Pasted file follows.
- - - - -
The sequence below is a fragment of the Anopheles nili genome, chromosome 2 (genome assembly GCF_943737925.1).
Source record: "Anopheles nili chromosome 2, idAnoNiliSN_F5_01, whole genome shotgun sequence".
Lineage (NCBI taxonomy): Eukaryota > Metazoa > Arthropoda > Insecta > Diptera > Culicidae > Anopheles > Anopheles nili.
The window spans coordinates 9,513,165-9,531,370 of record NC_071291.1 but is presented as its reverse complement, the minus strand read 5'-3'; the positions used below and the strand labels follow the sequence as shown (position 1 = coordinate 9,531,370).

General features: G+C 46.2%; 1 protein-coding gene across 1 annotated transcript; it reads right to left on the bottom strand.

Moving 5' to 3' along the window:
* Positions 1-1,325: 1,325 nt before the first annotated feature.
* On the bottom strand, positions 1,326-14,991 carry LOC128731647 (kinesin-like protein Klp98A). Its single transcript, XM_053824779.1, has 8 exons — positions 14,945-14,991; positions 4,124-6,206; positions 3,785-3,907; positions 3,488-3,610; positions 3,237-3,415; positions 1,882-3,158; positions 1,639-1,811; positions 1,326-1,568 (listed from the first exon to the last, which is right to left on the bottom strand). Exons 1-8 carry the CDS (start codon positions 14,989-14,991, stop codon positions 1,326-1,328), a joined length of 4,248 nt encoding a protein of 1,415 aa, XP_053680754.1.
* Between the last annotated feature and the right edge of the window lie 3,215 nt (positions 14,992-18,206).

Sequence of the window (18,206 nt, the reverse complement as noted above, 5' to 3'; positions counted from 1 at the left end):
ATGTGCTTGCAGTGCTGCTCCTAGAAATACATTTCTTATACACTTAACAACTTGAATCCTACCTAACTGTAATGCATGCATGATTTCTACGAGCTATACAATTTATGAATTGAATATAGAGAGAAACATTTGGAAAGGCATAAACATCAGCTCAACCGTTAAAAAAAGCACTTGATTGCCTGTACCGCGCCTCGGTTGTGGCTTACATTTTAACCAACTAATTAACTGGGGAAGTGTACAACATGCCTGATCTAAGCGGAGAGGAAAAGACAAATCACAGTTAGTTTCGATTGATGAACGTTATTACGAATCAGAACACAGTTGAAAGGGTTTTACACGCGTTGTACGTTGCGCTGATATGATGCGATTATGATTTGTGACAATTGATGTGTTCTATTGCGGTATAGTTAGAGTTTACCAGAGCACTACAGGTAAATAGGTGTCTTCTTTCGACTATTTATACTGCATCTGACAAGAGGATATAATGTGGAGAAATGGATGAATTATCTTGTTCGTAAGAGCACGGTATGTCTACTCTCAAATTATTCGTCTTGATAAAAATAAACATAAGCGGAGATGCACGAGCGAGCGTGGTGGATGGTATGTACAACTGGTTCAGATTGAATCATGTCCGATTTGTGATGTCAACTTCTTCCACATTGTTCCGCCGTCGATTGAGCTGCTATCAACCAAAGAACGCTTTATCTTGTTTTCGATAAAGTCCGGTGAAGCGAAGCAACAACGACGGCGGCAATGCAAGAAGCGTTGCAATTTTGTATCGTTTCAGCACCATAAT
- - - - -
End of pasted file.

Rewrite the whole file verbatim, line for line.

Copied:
The sequence below is a fragment of the Anopheles nili genome, chromosome 2 (genome assembly GCF_943737925.1).
Source record: "Anopheles nili chromosome 2, idAnoNiliSN_F5_01, whole genome shotgun sequence".
Lineage (NCBI taxonomy): Eukaryota > Metazoa > Arthropoda > Insecta > Diptera > Culicidae > Anopheles > Anopheles nili.
The window spans coordinates 9,513,165-9,531,370 of record NC_071291.1 but is presented as its reverse complement, the minus strand read 5'-3'; the positions used below and the strand labels follow the sequence as shown (position 1 = coordinate 9,531,370).

General features: G+C 46.2%; 1 protein-coding gene across 1 annotated transcript; it reads right to left on the bottom strand.

Moving 5' to 3' along the window:
* Positions 1-1,325: 1,325 nt before the first annotated feature.
* On the bottom strand, positions 1,326-14,991 carry LOC128731647 (kinesin-like protein Klp98A). Its single transcript, XM_053824779.1, has 8 exons — positions 14,945-14,991; positions 4,124-6,206; positions 3,785-3,907; positions 3,488-3,610; positions 3,237-3,415; positions 1,882-3,158; positions 1,639-1,811; positions 1,326-1,568 (listed from the first exon to the last, which is right to left on the bottom strand). Exons 1-8 carry the CDS (start codon positions 14,989-14,991, stop codon positions 1,326-1,328), a joined length of 4,248 nt encoding a protein of 1,415 aa, XP_053680754.1.
* Between the last annotated feature and the right edge of the window lie 3,215 nt (positions 14,992-18,206).

Sequence of the window (18,206 nt, the reverse complement as noted above, 5' to 3'; positions counted from 1 at the left end):
ATGTGCTTGCAGTGCTGCTCCTAGAAATACATTTCTTATACACTTAACAACTTGAATCCTACCTAACTGTAATGCATGCATGATTTCTACGAGCTATACAATTTATGAATTGAATATAGAGAGAAACATTTGGAAAGGCATAAACATCAGCTCAACCGTTAAAAAAAGCACTTGATTGCCTGTACCGCGCCTCGGTTGTGGCTTACATTTTAACCAACTAATTAACTGGGGAAGTGTACAACATGCCTGATCTAAGCGGAGAGGAAAAGACAAATCACAGTTAGTTTCGATTGATGAACGTTATTACGAATCAGAACACAGTTGAAAGGGTTTTACACGCGTTGTACGTTGCGCTGATATGATGCGATTATGATTTGTGACAATTGATGTGTTCTATTGCGGTATAGTTAGAGTTTACCAGAGCACTACAGGTAAATAGGTGTCTTCTTTCGACTATTTATACTGCATCTGACAAGAGGATATAATGTGGAGAAATGGATGAATTATCTTGTTCGTAAGAGCACGGTATGTCTACTCTCAAATTATTCGTCTTGATAAAAATAAACATAAGCGGAGATGCACGAGCGAGCGTGGTGGATGGTATGTACAACTGGTTCAGATTGAATCATGTCCGATTTGTGATGTCAACTTCTTCCACATTGTTCCGCCGTCGATTGAGCTGCTATCAACCAAAGAACGCTTTATCTTGTTTTCGATAAAGTCCGGTGAAGCGAAGCAACAACGACGGCGGCAATGCAAGAAGCGTTGCAATTTTGTATCGTTTCAGCACCATAAT